I began suffering the ill effects of substance misuse, the most severe of which were those on my mental health. I routinely self-harmed and started to think I had a serious mental illness. None of these concerns, however, were enough to make me stop drinking or consider the fact that drinking may have been exacerbating my mental state if not flat out causing it.

Because I am bright and self-starting, I managed to hold down two very successful careers for a long time and I believe my pride and ego relating to these things told me I couldn’t be an addict. Addicts don’t hold down jobs and get promoted do they? Well, yes, actually, they often do. I did, and I was a train-wreck on the inside. Eventually though, things started to progress, and things I was able to do in my twenties (all nighters on weekdays, a quick glug in the morning before work, simply “doing life”) became nigh on impossible to sustain.

I was spoken to at work about my absences (all drink/drug related) and I struggled financially. My relationships were a mess as well. I would choose romantic partners based on their “sensibleness”, thinking they’d sort me out and give me some stability. They never did. I actually orchestrated one long term boyfriend’s own addiction to cocaine, and I left the other because he was “tying me down” and not letting me be the free-spirited hedonist I was destined to be forever. ‘Relationship geographicals’, I call these.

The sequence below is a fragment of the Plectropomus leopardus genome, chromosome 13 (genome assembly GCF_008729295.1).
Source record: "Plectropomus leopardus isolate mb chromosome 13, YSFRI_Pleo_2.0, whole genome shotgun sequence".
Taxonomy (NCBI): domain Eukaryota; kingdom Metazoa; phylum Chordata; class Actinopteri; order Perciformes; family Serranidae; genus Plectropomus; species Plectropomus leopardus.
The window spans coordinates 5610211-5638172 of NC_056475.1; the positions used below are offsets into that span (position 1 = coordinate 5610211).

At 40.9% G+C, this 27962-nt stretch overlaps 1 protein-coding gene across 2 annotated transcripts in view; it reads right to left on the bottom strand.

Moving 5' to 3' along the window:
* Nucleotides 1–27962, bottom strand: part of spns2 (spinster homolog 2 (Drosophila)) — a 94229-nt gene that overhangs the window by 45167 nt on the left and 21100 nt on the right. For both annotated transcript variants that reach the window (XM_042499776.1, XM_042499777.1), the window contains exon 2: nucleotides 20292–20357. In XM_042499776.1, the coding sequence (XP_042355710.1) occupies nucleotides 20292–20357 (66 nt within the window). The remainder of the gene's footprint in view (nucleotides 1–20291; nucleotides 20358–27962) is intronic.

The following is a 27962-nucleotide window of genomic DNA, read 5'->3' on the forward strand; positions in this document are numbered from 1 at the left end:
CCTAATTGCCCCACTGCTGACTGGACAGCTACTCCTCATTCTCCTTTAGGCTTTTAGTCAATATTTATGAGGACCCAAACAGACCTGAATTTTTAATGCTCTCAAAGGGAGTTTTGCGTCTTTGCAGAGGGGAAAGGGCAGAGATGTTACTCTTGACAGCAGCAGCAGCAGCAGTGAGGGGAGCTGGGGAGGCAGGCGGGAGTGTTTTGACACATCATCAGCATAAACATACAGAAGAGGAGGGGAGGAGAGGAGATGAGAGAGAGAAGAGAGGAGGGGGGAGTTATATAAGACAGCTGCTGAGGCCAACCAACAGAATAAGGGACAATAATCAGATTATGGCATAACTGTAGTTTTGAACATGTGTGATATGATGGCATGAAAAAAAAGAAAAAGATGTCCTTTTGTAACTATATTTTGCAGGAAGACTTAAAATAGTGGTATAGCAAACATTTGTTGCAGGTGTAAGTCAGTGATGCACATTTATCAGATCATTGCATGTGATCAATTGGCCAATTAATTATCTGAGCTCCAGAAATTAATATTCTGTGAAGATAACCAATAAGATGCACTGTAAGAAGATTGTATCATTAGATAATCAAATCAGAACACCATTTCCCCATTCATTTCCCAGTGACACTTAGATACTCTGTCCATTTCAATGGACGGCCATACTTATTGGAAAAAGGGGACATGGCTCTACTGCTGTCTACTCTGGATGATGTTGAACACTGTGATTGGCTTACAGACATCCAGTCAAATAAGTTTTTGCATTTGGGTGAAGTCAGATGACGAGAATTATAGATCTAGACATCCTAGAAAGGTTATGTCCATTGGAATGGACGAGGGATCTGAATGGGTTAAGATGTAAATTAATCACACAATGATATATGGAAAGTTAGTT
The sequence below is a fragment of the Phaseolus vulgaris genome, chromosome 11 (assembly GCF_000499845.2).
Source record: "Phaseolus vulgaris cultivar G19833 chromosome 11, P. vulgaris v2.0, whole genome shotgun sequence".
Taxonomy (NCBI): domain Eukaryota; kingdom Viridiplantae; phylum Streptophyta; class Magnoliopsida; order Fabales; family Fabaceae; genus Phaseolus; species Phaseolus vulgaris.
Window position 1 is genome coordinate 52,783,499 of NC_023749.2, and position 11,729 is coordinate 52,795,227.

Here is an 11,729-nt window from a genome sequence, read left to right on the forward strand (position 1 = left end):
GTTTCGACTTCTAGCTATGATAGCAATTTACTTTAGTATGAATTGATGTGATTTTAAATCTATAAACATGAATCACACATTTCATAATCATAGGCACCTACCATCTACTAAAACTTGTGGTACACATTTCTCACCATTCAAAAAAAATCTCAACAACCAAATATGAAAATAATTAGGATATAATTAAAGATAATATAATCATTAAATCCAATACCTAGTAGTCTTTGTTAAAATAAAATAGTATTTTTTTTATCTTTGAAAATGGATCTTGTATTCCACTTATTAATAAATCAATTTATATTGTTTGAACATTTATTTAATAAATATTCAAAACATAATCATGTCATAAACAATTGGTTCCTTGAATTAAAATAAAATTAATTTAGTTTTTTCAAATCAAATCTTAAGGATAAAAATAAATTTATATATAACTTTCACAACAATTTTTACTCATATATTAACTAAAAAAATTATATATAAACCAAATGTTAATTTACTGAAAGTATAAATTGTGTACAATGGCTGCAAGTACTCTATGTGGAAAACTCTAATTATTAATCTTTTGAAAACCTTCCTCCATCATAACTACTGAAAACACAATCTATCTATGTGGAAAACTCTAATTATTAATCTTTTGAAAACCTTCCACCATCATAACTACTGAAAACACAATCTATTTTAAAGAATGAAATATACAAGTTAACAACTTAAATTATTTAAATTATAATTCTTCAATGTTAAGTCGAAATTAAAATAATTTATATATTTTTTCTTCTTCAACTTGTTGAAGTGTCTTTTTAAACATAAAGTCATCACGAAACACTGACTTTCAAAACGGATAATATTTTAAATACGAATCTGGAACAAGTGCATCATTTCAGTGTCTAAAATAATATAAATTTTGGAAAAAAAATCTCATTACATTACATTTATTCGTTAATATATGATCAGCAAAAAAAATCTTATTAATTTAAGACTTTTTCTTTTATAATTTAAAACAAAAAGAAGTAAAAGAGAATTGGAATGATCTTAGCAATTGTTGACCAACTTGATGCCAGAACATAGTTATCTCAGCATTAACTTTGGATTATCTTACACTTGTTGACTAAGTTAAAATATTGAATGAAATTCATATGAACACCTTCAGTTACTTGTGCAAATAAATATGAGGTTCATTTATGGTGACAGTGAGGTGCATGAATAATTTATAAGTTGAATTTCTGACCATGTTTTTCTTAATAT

I preferred to be labelled as psychiatrically unstable if it meant I could continue drinking and using

But no matter what I did, I couldn’t stave off the inevitable. When my mum suddenly passed away in 2015, things got dark…quickly. I used her death (and it’s not easy admitting that) as an excuse to get worse, not better. I isolated and my flat became a shrine to alcohol and cocaine. These two substances became the sun around which my life would orbit for two years. I cannot even bear to recall the number of lies I told over the course of those two years, to myself as well as others.

My life was saturated in self-pity and wine, until one night in December, facing the prospect of no more wine left in the house, I calmly took enough tablets to floor a Great Dane. Believe it or not however, I still had another drink in me. Such is the strength of denial in active addiction, I preferred to be labelled as psychiatrically unstable if it meant I could continue drinking and using. I was completely in the dark, still, about the impact drinking and using had had on my mental health. A couple of weeks later, I had my last drink and drug. Coming round in a hotel room with no recollection of how I got there or what I had been doing for the preceding 3 days, I had no options left other than to admit defeat.

I had tried, and if I wasn’t careful, addiction would win. At this stage I had nothing left. My relationship with my family (who had to witness me nearly dying, being brought back to life, then choosing to drink again) was in tatters, I had nowhere to live and my job was pretty much over since I had to return – under my Dad’s supervision – to Devon. The day I realised this was the day I attended a twelve step meeting for the first time.